I went and bought several items from different vendors. I am 56 and far removed from the demographic of the stereotypical biking hipster. I found EVERYBODY to be very nice, outgoing and friendly. I had beer and it tasted good. There was some loud laughing with one clique of pierced and tattoo’d vendors and their friends, but at no time did I feel uncomfortable, quite the contrary. I was glad to be in a sale where a different segment of society was represented because their different thinking, manifest in clever products, provided me the opportunity to buy useful and unique items for gifts and for myself to use.

The presence of beer, and drinking was very low key. It is a pity that Sonia could not see past it and enjoy the crowd of happy shoppers and vendors.

9watts
Guest
9watts

Notwithstanding the carding and alcohol, I assume I can bring my 6-yr old daughter? I see a little Maus in the last photo.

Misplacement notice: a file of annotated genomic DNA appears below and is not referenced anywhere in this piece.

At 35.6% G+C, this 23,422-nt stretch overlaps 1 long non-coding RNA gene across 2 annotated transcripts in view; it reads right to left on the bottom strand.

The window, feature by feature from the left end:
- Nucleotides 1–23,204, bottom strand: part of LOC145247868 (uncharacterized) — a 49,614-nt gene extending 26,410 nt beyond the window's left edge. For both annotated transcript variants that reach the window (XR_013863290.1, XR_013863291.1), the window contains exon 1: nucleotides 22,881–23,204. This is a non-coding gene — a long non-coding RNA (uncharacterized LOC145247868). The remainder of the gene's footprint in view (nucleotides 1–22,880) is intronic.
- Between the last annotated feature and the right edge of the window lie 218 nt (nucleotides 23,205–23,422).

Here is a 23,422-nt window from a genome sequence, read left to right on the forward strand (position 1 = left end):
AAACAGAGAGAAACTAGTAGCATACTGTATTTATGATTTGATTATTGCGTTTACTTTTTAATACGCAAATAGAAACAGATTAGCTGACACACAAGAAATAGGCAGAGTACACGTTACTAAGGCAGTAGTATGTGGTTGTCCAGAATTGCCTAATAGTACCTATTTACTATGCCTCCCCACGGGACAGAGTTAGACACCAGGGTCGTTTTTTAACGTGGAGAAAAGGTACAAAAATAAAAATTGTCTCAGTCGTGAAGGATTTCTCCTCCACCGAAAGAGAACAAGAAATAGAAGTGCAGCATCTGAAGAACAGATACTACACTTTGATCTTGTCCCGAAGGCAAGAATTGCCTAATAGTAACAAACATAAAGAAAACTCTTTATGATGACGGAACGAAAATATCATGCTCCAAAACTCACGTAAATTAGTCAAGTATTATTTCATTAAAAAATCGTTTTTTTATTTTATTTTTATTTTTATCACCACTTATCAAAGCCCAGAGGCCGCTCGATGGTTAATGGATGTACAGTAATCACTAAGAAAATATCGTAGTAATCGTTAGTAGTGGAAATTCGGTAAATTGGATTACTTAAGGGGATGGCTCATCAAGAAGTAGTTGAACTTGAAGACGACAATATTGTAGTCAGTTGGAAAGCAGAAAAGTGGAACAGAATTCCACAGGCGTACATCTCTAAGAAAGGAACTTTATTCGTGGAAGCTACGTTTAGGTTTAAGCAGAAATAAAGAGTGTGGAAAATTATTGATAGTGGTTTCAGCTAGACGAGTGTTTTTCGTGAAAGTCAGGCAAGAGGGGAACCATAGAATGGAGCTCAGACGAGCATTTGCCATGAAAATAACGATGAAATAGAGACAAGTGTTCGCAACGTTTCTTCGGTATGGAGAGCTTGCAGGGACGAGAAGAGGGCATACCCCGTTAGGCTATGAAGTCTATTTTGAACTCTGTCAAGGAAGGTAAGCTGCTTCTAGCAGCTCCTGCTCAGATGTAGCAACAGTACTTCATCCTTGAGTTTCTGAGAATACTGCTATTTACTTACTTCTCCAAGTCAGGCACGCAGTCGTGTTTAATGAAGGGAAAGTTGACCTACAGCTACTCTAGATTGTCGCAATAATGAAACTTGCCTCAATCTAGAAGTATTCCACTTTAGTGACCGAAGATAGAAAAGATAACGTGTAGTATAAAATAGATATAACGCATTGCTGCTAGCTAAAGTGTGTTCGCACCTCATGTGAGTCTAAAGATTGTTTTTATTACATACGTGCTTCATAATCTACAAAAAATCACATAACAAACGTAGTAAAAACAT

RyNO Dan
Guest
RyNO Dan

Hi, my experience Saturday was that they only carded and banded if you indicated you might want a beer, like normal. The cute beer cart was only a small component of the show, and the coffee stand was 10x busier. This event is definitely family friendly.

Jocelyn
Guest
Jocelyn

Many thanks to the organizers and all the amazing crafters who put a ton of their time and effort into BikeCraft. Love the terrariums!

Constance
Guest
Constance

Fantastic event! Great vendors and a wonderfully creative things. Amazing craftsmanship and inventiveness. I am going to try to get over there again today!

scoot
Guest
scoot

We got a couple of the coloring books and had Tomas Quinones sign them to/for the kids who will receive them. The kids will think that’s really cool and Tomas seemed pretty happy/nervous about autographing them. Sweet.